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 Post subject: Computer programming - Where do I start?
PostPosted: Sun Feb 19, 2006 7:42 pm 
8086
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Joined: Sun Feb 19, 2006 6:31 pm
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I would like to start learning computer programming. I know that there are so many languages out there, and I am unsure where to start. I am a gamer, so maybe an emphasis on programming pc games would be cool. But to start, I'd like to be a jack of all trades, master of none. I feel that is a good way to find my calling in life. I have my A+ certification and I currently do tech support for a software company for 45k a year. Helpdesk is high stress, and a thankless job. Also, I will never be able to afford a house on that kind of salary.

I hear about programmers making 60-100k a year all the time. I'd like to make that kind of money, and not have to talk to customers all day on the phone. I am the type of person that is very dedicated in what ever I am trying to do. I know that there is much to learn with programming, but I'd like to see if it is for me.

Therefore I have a few questions, and I am hoping someone will have the answers.

1.) What programming language do I learn first? (The closest I have come to programming is writing a batch file for capturing LPT ports)

2.) Is 60-100k a reasonable expectation for the job market in southern California?

3.) If 60-100k a year is reasonable, how much time is typically invested to earn that much (schooling as well as on the job experience)?

4.) I remember there being a Maximum PC issue on programming. I spent about 20 minutes skimming through my collection, and can't seem to find the issue where C++ or Visual Basic was reviewed. Anyone know which month/year that was?

I appreciate any feedback on this matter. Thank you.


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 Post subject:
PostPosted: Tue Feb 28, 2006 9:28 pm 
Little Foot
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Joined: Wed Feb 15, 2006 9:51 am
Posts: 130
I recommend C++

hard to find a job as a programmer, though.


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 Post subject:
PostPosted: Thu Apr 20, 2006 8:41 am 
Little Foot
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Joined: Mon Aug 09, 2004 5:52 am
Posts: 110
i hear alot of programming jobs going overseas to the indians and asians. i think this topic is a poll under the programmers area.


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 Post subject:
PostPosted: Thu Apr 20, 2006 9:47 am 
Team Member
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Joined: Mon Jul 18, 2005 7:10 am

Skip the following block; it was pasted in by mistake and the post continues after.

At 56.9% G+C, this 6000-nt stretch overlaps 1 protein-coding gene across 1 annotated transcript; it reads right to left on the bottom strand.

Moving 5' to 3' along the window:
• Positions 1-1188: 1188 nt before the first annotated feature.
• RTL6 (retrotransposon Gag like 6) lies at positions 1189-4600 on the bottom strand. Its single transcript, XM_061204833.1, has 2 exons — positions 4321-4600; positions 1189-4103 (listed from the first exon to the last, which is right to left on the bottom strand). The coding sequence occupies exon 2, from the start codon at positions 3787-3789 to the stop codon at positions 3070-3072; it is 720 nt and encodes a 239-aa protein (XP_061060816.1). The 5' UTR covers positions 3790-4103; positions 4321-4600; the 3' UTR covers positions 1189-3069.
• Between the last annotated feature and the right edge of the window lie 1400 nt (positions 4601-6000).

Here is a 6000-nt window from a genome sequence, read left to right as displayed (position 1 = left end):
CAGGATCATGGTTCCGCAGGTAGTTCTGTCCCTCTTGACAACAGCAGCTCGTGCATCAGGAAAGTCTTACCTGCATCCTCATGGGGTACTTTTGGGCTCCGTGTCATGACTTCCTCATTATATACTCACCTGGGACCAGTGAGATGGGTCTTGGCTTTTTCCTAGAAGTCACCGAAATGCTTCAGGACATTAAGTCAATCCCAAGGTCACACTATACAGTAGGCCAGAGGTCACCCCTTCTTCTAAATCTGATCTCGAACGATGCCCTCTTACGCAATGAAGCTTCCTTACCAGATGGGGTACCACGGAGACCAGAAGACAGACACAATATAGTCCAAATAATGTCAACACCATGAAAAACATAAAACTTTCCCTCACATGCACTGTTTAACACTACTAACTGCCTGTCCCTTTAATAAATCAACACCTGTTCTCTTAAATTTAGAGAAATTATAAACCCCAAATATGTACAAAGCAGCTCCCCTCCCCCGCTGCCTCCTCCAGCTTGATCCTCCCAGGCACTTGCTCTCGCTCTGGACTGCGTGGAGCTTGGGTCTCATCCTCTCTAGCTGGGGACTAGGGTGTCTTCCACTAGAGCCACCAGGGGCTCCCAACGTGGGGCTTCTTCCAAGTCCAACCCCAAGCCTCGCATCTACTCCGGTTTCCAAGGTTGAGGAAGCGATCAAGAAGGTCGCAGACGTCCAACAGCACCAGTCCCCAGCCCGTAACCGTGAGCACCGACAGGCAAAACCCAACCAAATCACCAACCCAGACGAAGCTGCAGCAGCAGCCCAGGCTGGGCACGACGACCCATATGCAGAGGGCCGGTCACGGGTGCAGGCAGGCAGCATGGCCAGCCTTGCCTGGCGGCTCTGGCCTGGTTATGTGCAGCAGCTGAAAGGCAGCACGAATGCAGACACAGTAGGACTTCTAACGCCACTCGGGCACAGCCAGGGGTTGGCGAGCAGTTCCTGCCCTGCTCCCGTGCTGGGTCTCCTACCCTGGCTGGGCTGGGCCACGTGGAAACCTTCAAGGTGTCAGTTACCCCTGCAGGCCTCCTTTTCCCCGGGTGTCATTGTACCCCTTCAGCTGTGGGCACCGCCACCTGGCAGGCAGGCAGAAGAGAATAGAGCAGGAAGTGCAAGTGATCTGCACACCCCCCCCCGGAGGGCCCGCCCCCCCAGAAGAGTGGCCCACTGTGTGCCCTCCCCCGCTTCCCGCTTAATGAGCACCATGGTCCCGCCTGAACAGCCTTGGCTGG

Posts: 1167
Location: Virginia
Filesreloaded,

I would recommend C++. Its widely used and after getting a good foundation in that, any other language can be picked up.
If this is something you are planning to do as a career, I would suggest at the very minimum you enroll in some classes. Its easy learning programming languages, but the moment your project goes beyond a few thousand lines of code, your lack of core programming concepts will make it difficult to complete the project efficiently.

I think in your region you will find it difficult getting a job as a full time programmer, especially if you do not have a track record and no degree.
Most project manangers will want samples of completed projects, especially if a candidate is lacking a degree.

That being said, its not impossible to do what you want. Its fairly easy to pick up contract jobs. The easiest way is thru networking. In each community there are usually groups of small businesses that meet on a monthly basis. They are meet & greets that I attend all the time. These businesses do not usually have a full time IT staff or someone in the office with programming knowledge. Thru them, you can land a small project and then build off of that experience.
My biggest break in consulting came thru a very boring conference and having drinks with someone. He found out I contract out and new of someone that had a project almost completed, but his programmer quit on him. I stepped in, beat the dealine and I used that as a reference. From that point on, I have never answered a published ad for work. Just networked with more people.


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 Post subject:
PostPosted: Fri Apr 21, 2006 4:17 pm 
Malware specialist
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Joined: Sun Apr 03, 2005 12:49 pm
Posts: 11696
Location: Kansas City, KS
1. Visual Basic
2. C++
3. Delphi
4. Java
5. Assembly

That's my list.


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 Post subject:
PostPosted: Tue Jun 20, 2006 11:23 pm 
8086
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Joined: Thu Oct 14, 2004 11:10 am
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Location: Albuquerque, NM
markmark69 wrote: